Igår var det fjärde gången jag var med på Internationella Kvinnodagen i Kosovo. Fjärde gången jag såg kvinnorörelsen här samlas och manifestera för rättvisa och kvinnors rättigheter: för ”power no more flowers”. Temat i år var mödrarnas kamp för att hitta sina saknade familjemedlemmar från kriget för femton år sedan. Man framförde krav till regeringen att göra mer för att hitta de saknade och för utökat samarbete med den serbiska regeringen. En av de jag talade med förklarade att “våra regeringar kan inte bara fortsätta att arbeta för EU-närmande och bygga infrastruktur, när vi fortfarande inte vet vad som hänt med våra söner”.
“Newborn” it says with proud and big letters, painted with the flags of all the states that have recognized Kosovo, on the monument in the centre of the capital Pristina. For that is exactly what Kosovo is, newborn and on her way forward as a country and identity. The air is filled with vehicle emissions and I can feel a dim smell of lignite from Kosovo’s main energy source, the lignite power plant located just outside Pristina. Dust from the endless road constructions flows in the air as Pristina´s young inhabitants move back and forth between a wide range of cafées and restaurants. The street ahead of me is suddenly filled with laughing, eating, teasing and nonstop talking kids, bubbly of joy, on their way back to school after a lunch break.
The country, with an area of 11000 km², is sandwiched in Balkan between four countries in southern Europe, north of Macedonia and south of Serbia and is estimated to be one of Europe’s poorest countries.
BeFem – the yearly feminist festival in Belgrade!
BeFem – where you meet the coolest crowd of Balkan feminists!
Check it out yourself at Facebook!
Text and photos: Lina Andéer/Kvinna till Kvinna
Nationalists around the world are currently attacking many of the rights that I am fighting for. They want to limit LGBT rights, women’s rights, the rights of migrants and the rights of different minority groups. They try to silent peace activists and feminists.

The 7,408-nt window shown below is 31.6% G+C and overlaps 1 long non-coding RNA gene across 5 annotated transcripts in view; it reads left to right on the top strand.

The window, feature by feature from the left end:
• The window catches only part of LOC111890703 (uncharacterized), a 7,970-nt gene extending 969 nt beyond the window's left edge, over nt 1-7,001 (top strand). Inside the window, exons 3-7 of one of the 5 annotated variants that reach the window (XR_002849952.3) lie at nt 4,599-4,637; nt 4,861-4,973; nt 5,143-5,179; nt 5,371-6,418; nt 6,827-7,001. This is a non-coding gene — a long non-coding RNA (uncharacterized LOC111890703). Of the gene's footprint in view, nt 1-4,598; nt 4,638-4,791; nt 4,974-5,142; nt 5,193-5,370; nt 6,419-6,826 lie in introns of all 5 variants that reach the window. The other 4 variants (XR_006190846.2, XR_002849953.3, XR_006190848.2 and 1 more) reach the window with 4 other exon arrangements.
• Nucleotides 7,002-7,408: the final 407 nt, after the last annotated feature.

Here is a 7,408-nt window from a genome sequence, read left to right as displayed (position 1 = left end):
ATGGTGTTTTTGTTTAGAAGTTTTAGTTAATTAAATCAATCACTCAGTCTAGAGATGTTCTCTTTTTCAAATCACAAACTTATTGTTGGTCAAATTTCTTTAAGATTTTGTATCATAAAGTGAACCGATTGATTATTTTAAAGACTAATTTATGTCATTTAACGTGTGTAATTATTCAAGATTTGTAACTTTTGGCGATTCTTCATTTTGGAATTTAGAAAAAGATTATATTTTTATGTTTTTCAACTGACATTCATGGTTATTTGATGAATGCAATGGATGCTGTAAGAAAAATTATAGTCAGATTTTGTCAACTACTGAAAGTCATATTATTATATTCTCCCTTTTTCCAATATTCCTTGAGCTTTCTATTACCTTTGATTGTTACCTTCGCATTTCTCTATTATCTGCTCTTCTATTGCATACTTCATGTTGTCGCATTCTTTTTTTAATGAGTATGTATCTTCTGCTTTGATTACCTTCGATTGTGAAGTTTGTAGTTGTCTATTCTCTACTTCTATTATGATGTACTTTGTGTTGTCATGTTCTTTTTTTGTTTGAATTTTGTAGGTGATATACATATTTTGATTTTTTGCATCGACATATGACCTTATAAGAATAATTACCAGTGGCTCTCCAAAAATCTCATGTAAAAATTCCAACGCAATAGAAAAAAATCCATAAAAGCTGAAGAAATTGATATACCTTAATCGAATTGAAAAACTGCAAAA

This development makes me scared, but at the same time I’m even more convinced about the need to find ways for groups and people targeted by nationalists to gather in resistance. A broad movement working against nationalism and for a world where human rights are not limited and reserved for a few.
But the road ahead is long, which is something I’ve been reminded of recently, during meetings with peace- and women’s rights activists from Serbia and LGBT activists from South Caucasus.
Last week, eight LGBT activists from South Caucasus visited Kvinna till Kvinna’s office in Stockholm. They represent organisations that work for LGBT persons’ human rights in Armenia, Azerbaijan and Georgia.
“Mrs President we ask from you to implement the recommendations we have written during the Regional Young Feminist Forum” said a student, Fjolla Vukshinaj in a confident voice at a meeting hosted by the President of Kosovo, Atifete Jahjaga. Sometimes, the strength that comes from within the young women is surprising and inspiring at the same time. And I thought to myself, this is the new spirit of the women’s movement, this is what we should continue focusing on, support and empower.
When I first got the invitation from Marija to attend PitchWise 2013 in Sarajevo I sat for 10 minutes starring at my screen. I had millions of thoughts in my head, which included of course issuing the visa, taking days off from work, but what topped my thoughts was how come I still feel this pain when I hear or read the name of the city.
Back in the 1990’s when I was an undergraduate student in Cairo University, the war in what is known then as Yugoslavia was one of the preferable topics for our professors to discuss. I remembered the endless discussions, the papers and the exams but mostly the pain.
What we were discussing was WAR, people dying, tortured and raped. The fear that thousands of women lived in and faced was scary for me. In a war, you are a killing machine or a victim nothing in between and either this or that you seize to be a human and your instinct to survive suppress any other feelings.